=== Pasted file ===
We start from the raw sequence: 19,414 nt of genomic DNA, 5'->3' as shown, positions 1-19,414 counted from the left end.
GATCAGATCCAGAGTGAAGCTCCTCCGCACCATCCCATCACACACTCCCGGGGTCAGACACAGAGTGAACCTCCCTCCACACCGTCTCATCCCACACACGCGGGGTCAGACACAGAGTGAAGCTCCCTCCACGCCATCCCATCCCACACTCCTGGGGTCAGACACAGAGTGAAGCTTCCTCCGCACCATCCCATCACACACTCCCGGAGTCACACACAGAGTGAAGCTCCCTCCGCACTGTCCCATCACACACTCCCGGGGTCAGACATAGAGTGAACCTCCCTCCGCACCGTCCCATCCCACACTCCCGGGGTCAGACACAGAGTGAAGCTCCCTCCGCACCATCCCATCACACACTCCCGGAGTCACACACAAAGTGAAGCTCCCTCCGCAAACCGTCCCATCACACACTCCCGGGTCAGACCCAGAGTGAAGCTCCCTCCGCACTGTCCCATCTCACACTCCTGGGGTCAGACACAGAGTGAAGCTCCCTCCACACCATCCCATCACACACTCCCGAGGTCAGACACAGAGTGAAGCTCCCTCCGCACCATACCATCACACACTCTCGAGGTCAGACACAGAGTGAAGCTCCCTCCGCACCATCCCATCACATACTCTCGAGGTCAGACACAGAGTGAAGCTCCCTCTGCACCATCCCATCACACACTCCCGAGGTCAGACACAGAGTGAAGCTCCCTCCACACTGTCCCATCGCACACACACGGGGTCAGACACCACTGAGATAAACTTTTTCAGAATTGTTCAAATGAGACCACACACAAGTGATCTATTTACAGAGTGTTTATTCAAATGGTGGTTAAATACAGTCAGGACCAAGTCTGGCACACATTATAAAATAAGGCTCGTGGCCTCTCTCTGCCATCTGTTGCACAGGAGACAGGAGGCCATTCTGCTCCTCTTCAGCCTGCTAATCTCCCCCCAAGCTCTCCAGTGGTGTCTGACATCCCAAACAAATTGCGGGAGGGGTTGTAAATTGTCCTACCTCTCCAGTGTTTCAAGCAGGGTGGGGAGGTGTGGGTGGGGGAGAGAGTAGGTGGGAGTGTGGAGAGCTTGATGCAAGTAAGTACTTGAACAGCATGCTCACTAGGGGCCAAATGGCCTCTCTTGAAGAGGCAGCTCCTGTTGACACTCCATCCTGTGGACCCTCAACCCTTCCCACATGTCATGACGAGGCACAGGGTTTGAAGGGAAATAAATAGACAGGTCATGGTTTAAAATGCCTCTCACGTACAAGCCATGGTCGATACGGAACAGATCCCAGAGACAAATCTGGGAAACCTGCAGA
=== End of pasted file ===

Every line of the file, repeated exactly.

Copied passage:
We start from the raw sequence: 19,414 nt of genomic DNA, 5'->3' as shown, positions 1-19,414 counted from the left end.
GATCAGATCCAGAGTGAAGCTCCTCCGCACCATCCCATCACACACTCCCGGGGTCAGACACAGAGTGAACCTCCCTCCACACCGTCTCATCCCACACACGCGGGGTCAGACACAGAGTGAAGCTCCCTCCACGCCATCCCATCCCACACTCCTGGGGTCAGACACAGAGTGAAGCTTCCTCCGCACCATCCCATCACACACTCCCGGAGTCACACACAGAGTGAAGCTCCCTCCGCACTGTCCCATCACACACTCCCGGGGTCAGACATAGAGTGAACCTCCCTCCGCACCGTCCCATCCCACACTCCCGGGGTCAGACACAGAGTGAAGCTCCCTCCGCACCATCCCATCACACACTCCCGGAGTCACACACAAAGTGAAGCTCCCTCCGCAAACCGTCCCATCACACACTCCCGGGTCAGACCCAGAGTGAAGCTCCCTCCGCACTGTCCCATCTCACACTCCTGGGGTCAGACACAGAGTGAAGCTCCCTCCACACCATCCCATCACACACTCCCGAGGTCAGACACAGAGTGAAGCTCCCTCCGCACCATACCATCACACACTCTCGAGGTCAGACACAGAGTGAAGCTCCCTCCGCACCATCCCATCACATACTCTCGAGGTCAGACACAGAGTGAAGCTCCCTCTGCACCATCCCATCACACACTCCCGAGGTCAGACACAGAGTGAAGCTCCCTCCACACTGTCCCATCGCACACACACGGGGTCAGACACCACTGAGATAAACTTTTTCAGAATTGTTCAAATGAGACCACACACAAGTGATCTATTTACAGAGTGTTTATTCAAATGGTGGTTAAATACAGTCAGGACCAAGTCTGGCACACATTATAAAATAAGGCTCGTGGCCTCTCTCTGCCATCTGTTGCACAGGAGACAGGAGGCCATTCTGCTCCTCTTCAGCCTGCTAATCTCCCCCCAAGCTCTCCAGTGGTGTCTGACATCCCAAACAAATTGCGGGAGGGGTTGTAAATTGTCCTACCTCTCCAGTGTTTCAAGCAGGGTGGGGAGGTGTGGGTGGGGGAGAGAGTAGGTGGGAGTGTGGAGAGCTTGATGCAAGTAAGTACTTGAACAGCATGCTCACTAGGGGCCAAATGGCCTCTCTTGAAGAGGCAGCTCCTGTTGACACTCCATCCTGTGGACCCTCAACCCTTCCCACATGTCATGACGAGGCACAGGGTTTGAAGGGAAATAAATAGACAGGTCATGGTTTAAAATGCCTCTCACGTACAAGCCATGGTCGATACGGAACAGATCCCAGAGACAAATCTGGGAAACCTGCAGA